A limitation of classical photographic optics is that only a portion of the depth of a subject is ever in sharp focus. For example, if the foreground is in focus, the background will be blurry, and vice versa. The portion that is in focus is known as the depth of field, and is a function of the focal length of the lens, the lens aperture, and the distance to the main subject. Depth of field can be increased or decreased with different combinations of these variables, but essentially the entire subject area between the camera and infinity is never in focus at one time or in a single exposure. The ability to control depth of field can be an advantage to the photographer in many cases, such as in the picture below where the shallow depth of field draws the viewer’s attention to the squirrel by keeping it in focus while blurring the leaves and branches in the foreground and background.
On the other hand, it is often desirable to have the entire content of a scene in sharp focus, such as when recording a World War II veteran’s service decorations like those below. Happily, in those cases where it is desired to maximize depth of field beyond the capability of the lens alone, the advent of digital photography has made it possible to do so almost indefinitely through a process known as focus stacking.
Focus stacking is accomplished by making a series of photographs of a particular subject while varying the focus point from the front to the back of the subject and then using specialized software to assemble the in-focus portions of all of those individual images into a single one that appears to be in focus through the entire distance of points captured.
While not as obvious as in the picture of the squirrel above, the image on the left below is a single exposure focused near the center/top of the cross while the ribbons at the top and bottom of the image are consequently slightly out of focus and appear soft. The image on the right was created from a stack of over a dozen images which were sequentially focused starting on the nearest ribbon and proceeding all the way to the back of the case. The differences and similarities in the two main images can be seen more clearly in the closeups immediately below them. Click on an image to enlarge it, then hover over it to see an arrow and click again to see the comparison image.
Images of U. S. Naval aviation decorations including campaign ribbons, wings, Distinguished Flying Cross, and Air Medal.
Below is the image of a darkroom timer on the left, followed by two of the partial-focus images from which it was composed. Notice the soft focus at the “45” and then the “15” position in the second and third images. Learn more about depth of field here.
This is an extreme closeup image of a portion of a wooden ruler that was photographed while it was positioned at an angle to the camera. Although it looks quite unremarkable here, the discussion found below should provide the reader with some appreciation of how focus stacking can be used to create a completely focused image from a series of partially focused ones.
The following is a demonstration of how focus stacking can be used to compensate for insufficient depth of field.
This is an image of the ruler about to be photographed. For the purpose of this exercise it is positioned at a 45 degree angle relative to the optical axis of the lens so that the portion of it viewed by the camera can never be completely in focus.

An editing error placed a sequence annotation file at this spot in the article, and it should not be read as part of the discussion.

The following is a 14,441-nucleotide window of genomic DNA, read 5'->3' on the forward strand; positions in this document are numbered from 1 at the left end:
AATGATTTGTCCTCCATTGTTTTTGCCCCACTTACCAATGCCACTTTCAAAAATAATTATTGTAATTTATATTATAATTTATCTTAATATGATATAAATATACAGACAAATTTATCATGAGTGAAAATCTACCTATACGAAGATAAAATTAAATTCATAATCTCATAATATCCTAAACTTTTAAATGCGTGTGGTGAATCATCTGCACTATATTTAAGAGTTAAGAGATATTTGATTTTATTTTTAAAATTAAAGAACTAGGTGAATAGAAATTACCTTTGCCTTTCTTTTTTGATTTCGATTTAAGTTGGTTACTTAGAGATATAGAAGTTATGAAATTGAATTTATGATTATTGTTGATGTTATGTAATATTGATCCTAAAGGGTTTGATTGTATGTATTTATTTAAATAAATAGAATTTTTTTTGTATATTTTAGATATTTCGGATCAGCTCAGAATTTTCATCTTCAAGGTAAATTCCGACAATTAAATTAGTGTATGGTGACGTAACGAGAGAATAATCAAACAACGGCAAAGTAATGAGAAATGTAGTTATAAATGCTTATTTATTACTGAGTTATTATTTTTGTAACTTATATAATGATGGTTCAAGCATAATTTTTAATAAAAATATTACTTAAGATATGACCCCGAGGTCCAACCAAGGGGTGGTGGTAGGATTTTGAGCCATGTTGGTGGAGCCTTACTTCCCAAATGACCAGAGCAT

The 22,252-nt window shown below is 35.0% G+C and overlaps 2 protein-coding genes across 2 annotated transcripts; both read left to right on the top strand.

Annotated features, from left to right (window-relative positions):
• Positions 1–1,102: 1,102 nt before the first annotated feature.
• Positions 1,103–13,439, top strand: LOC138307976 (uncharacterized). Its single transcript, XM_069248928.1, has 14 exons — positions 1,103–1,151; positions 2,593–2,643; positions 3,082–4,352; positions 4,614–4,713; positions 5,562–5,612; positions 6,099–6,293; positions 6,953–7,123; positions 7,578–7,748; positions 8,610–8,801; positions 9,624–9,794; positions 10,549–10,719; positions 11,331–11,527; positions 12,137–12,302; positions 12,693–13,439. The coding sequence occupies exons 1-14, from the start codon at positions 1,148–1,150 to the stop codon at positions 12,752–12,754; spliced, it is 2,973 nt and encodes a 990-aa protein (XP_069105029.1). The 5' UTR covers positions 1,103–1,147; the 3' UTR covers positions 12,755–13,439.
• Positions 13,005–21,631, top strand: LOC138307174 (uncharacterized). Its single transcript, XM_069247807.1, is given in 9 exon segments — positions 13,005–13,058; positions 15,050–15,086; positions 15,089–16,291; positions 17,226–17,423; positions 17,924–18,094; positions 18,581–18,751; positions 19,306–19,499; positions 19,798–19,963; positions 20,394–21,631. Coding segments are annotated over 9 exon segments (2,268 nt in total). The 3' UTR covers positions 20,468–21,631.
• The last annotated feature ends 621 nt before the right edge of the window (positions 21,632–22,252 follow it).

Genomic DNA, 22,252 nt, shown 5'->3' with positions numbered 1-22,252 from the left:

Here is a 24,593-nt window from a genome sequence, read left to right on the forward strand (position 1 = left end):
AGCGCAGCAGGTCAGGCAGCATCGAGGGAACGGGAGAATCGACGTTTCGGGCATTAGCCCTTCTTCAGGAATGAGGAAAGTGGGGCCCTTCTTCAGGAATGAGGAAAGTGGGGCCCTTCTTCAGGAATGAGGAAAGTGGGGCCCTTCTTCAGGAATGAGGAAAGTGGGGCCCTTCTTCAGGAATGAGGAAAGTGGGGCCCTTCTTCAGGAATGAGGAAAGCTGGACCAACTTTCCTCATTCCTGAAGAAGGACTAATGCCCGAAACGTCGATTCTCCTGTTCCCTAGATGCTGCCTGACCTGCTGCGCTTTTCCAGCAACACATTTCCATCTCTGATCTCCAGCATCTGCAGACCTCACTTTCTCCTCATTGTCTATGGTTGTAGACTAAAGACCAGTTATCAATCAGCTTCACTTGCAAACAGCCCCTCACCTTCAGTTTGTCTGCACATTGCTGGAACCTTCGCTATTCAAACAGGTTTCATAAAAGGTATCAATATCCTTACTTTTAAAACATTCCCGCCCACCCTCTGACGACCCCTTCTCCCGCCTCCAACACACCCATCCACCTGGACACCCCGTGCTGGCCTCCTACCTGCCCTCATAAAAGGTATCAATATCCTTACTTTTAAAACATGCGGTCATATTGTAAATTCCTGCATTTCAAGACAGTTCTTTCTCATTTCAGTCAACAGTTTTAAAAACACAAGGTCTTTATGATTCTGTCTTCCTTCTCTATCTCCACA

It is a property of conventional lenses that the greater their magnification of the image is, the less depth of field they have, and with a 4:1 magnification in this case, the depth of field is paper thin. To achieve it a 50 mm lens was reversed and attached to the end of a 200 mm macro lens as shown here:
The extremely shallow depth of field of this lens arrangement is illustrated in this image of the ruler taken near the center of the field of view and at mid-distance from the lens. Because the ruler is at an angle to the camera, the left edge of the image is the portion of the ruler that is closest to the camera, while the edge at the right is the furthest away, and no greater area of the ruler can be put in focus, neither near nor far, than the amount shown here:
In order to take a series of in-focus pictures that covered the entire field of view from near to far, the camera and lenses were mounted on a manually actuated translation stage which included a dial indicator that could display the distance the camera moved any time the stage’s screw was turned. The indicator was graduated in 0.001 inch increments. This assembly was mounted on a tripod and positioned close enough to focus on the subject. To create the images for the focus stack the camera was moved in 0.005 inch steps starting from a position slightly before the near focus point of the ruler to a point slightly beyond the most distant focus point, with an image being recorded at every step, for a total of 75 images and a total distance of 0.375 inch. The images below show the stage and indicator assembly with the lenses mounted on it, and again while in use with the camera. Also shown is a group photo of all 75 incremental images.
You can click through this gallery consisting of a few of the images above to get an idea of how the focus changed per step:
The final image was created by processing the 75 incremental ones with Zerene focus stacking software which aligned all of the images and combined the in-focus portions of each one to produce one completely in-focus composite:
A video made from the 75 still images above.